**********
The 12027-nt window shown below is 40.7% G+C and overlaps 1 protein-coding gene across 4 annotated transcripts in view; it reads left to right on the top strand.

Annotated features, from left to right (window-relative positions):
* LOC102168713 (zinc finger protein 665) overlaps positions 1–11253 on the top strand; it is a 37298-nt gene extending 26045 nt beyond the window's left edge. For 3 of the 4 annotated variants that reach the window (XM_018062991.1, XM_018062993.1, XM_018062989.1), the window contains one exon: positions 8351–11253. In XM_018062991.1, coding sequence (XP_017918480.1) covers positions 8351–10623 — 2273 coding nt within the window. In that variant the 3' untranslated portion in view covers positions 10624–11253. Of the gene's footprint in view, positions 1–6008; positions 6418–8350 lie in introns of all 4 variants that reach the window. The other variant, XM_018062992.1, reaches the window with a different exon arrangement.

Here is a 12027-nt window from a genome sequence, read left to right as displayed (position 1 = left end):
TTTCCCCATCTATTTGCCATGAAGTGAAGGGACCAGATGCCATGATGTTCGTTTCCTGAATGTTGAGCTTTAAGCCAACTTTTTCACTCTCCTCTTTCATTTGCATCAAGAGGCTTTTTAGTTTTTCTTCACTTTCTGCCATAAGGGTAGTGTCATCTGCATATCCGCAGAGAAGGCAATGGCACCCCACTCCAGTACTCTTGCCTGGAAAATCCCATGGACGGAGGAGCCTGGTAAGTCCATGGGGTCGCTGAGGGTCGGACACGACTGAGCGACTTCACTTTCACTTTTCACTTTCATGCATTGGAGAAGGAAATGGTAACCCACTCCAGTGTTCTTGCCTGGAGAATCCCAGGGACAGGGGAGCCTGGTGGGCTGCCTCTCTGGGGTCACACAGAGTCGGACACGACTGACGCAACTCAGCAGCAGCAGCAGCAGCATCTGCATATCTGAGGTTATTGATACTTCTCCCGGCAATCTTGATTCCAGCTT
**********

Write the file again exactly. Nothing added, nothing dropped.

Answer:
The 12027-nt window shown below is 40.7% G+C and overlaps 1 protein-coding gene across 4 annotated transcripts in view; it reads left to right on the top strand.

Annotated features, from left to right (window-relative positions):
* LOC102168713 (zinc finger protein 665) overlaps positions 1–11253 on the top strand; it is a 37298-nt gene extending 26045 nt beyond the window's left edge. For 3 of the 4 annotated variants that reach the window (XM_018062991.1, XM_018062993.1, XM_018062989.1), the window contains one exon: positions 8351–11253. In XM_018062991.1, coding sequence (XP_017918480.1) covers positions 8351–10623 — 2273 coding nt within the window. In that variant the 3' untranslated portion in view covers positions 10624–11253. Of the gene's footprint in view, positions 1–6008; positions 6418–8350 lie in introns of all 4 variants that reach the window. The other variant, XM_018062992.1, reaches the window with a different exon arrangement.

Here is a 12027-nt window from a genome sequence, read left to right as displayed (position 1 = left end):
TTTCCCCATCTATTTGCCATGAAGTGAAGGGACCAGATGCCATGATGTTCGTTTCCTGAATGTTGAGCTTTAAGCCAACTTTTTCACTCTCCTCTTTCATTTGCATCAAGAGGCTTTTTAGTTTTTCTTCACTTTCTGCCATAAGGGTAGTGTCATCTGCATATCCGCAGAGAAGGCAATGGCACCCCACTCCAGTACTCTTGCCTGGAAAATCCCATGGACGGAGGAGCCTGGTAAGTCCATGGGGTCGCTGAGGGTCGGACACGACTGAGCGACTTCACTTTCACTTTTCACTTTCATGCATTGGAGAAGGAAATGGTAACCCACTCCAGTGTTCTTGCCTGGAGAATCCCAGGGACAGGGGAGCCTGGTGGGCTGCCTCTCTGGGGTCACACAGAGTCGGACACGACTGACGCAACTCAGCAGCAGCAGCAGCAGCATCTGCATATCTGAGGTTATTGATACTTCTCCCGGCAATCTTGATTCCAGCTT